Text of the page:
This Week in Green – Nov. 22, 2010
Ban on Plastic Bags Gains Steam in California
The movement to ban stores from using single-use plastic bags gained another community this week as parts of Los Angeles County joined the ban.
While the measure will go into effect next year only in parts of unincorporated LA and not the city proper, the vote was cheered by environmentalists.
“The cost of convenience can no longer be at the cost of the environment for centuries to come,” said Mark Gold, president of Heal the Bay, which advocates for clean water.
“This is just the beginning of a wave of bans against single-use plastic bags across California,” said Assemblywoman Julia Brownley, (D) of Santa Monica. Brownley unsuccessfully tried to get a statewide ban passed this summer.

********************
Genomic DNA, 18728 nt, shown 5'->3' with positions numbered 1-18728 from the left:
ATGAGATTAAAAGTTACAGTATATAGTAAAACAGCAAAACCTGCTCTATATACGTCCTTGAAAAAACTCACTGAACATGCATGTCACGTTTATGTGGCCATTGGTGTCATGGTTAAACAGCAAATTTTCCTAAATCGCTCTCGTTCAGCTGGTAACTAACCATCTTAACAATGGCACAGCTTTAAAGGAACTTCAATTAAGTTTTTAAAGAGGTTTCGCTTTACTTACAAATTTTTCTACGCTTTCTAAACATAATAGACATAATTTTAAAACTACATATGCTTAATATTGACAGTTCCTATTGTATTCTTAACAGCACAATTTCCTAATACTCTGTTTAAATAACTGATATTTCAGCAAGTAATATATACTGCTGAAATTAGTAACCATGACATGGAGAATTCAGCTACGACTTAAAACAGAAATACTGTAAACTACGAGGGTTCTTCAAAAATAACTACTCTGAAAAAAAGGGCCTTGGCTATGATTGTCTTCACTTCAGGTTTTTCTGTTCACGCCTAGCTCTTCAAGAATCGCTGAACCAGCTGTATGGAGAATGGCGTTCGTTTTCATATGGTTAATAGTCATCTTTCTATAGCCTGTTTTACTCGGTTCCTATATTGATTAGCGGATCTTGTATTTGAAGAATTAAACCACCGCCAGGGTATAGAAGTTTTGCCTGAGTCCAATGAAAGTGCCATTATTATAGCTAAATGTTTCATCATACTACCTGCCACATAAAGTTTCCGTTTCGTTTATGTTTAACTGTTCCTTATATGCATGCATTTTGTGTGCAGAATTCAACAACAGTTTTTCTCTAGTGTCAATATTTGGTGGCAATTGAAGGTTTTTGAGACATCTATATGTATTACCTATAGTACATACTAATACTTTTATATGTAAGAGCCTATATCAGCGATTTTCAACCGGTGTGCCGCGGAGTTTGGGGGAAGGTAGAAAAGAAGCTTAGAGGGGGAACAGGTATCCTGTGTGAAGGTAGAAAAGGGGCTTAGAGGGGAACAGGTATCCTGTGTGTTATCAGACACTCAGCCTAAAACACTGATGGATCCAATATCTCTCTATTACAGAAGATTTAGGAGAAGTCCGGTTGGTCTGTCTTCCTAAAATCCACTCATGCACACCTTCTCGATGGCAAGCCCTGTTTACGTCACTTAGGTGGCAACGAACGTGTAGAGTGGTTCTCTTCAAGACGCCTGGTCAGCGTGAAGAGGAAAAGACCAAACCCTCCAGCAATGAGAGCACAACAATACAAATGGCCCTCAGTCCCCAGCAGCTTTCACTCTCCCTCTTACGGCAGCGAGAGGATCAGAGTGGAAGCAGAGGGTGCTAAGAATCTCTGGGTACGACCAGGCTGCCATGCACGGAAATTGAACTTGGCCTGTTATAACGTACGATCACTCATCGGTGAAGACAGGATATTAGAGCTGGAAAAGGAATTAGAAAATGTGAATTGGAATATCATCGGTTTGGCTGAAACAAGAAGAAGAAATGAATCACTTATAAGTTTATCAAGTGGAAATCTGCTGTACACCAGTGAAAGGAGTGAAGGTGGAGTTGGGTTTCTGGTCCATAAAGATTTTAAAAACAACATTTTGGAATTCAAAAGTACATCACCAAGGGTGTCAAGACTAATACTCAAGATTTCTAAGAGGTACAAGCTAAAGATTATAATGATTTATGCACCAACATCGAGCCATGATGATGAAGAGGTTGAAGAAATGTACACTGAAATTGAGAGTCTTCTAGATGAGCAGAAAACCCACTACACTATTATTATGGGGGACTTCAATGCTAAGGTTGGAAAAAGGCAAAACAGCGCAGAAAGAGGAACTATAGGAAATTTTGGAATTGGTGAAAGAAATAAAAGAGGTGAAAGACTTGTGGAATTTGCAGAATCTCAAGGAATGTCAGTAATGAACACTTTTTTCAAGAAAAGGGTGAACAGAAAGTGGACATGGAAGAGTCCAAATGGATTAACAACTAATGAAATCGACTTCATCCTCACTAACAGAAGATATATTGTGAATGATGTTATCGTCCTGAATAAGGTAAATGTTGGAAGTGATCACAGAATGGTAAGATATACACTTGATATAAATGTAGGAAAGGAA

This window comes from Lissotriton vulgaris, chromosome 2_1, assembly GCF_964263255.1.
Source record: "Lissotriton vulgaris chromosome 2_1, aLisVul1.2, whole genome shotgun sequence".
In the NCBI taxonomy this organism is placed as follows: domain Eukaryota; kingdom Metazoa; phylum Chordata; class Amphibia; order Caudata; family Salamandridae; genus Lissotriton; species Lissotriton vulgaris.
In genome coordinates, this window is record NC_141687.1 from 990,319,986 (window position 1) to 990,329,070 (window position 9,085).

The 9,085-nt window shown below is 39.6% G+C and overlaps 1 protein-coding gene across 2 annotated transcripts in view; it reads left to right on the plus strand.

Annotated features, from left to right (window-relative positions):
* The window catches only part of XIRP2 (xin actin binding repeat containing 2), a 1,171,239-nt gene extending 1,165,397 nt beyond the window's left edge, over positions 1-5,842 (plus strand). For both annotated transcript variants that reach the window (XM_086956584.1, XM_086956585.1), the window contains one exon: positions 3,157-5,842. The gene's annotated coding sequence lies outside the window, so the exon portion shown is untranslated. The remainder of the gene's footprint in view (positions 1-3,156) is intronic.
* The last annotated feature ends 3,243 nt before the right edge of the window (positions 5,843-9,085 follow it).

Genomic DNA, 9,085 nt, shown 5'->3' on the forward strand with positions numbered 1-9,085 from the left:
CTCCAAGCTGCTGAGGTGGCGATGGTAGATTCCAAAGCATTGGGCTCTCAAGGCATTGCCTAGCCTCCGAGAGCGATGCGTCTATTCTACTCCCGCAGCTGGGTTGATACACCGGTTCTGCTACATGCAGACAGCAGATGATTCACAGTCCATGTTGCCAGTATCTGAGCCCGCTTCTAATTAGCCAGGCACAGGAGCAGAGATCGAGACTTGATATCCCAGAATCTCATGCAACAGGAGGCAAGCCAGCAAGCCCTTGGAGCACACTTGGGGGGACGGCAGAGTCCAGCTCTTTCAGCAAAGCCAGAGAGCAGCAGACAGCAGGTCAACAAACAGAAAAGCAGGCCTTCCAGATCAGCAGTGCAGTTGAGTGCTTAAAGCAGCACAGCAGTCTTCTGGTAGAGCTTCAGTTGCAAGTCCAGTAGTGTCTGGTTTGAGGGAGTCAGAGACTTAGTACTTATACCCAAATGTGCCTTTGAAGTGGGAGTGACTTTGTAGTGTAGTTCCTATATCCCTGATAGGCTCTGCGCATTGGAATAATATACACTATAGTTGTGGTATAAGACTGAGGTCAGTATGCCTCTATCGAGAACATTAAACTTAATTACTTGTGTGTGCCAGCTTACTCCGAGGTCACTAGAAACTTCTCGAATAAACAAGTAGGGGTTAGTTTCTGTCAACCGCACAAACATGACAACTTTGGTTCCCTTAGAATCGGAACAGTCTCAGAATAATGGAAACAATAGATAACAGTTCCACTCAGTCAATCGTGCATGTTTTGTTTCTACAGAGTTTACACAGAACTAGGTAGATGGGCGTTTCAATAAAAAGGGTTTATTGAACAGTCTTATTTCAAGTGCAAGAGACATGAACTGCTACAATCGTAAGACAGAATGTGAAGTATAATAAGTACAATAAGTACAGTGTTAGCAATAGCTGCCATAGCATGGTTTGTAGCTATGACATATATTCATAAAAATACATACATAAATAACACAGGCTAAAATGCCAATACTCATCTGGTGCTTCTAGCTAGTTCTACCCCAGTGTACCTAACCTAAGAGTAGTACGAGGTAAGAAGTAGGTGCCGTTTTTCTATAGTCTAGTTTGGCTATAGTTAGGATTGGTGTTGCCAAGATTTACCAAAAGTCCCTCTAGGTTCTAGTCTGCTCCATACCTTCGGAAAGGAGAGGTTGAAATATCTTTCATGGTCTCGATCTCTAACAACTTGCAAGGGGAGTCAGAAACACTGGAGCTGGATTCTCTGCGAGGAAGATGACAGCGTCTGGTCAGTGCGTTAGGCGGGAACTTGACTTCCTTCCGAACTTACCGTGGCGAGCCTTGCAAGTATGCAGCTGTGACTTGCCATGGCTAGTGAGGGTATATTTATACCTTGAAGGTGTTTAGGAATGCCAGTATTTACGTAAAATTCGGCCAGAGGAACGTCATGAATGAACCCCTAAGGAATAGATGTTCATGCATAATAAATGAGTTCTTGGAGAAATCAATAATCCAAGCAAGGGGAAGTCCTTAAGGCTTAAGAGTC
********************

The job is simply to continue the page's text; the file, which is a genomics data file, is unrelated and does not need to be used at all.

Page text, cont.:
According to Gina Goodhill, an Ocean’s Advocate for Environment California, plastic kills 267 species a year. The average person in the U.S. uses between 300-700 plastic bags a year. Globally, we burn through 500,000 billion – yes, a half a trillion – plastic bags every year. Only a fraction of those bags are recycled and most will take hundreds of years to decompose.
The measure in LA County will prevent stores from dispensing single-use bags. As part of the ban, it will require stores to charge 10 cents for each paper bag, thus promoting reusable bags.
Shoppers might want to avoid the cheap, colorful reusable bags many stores sell at their registers after the a New York Times report this week that many contain lead. For more information on quality reusable bags, and where to find them: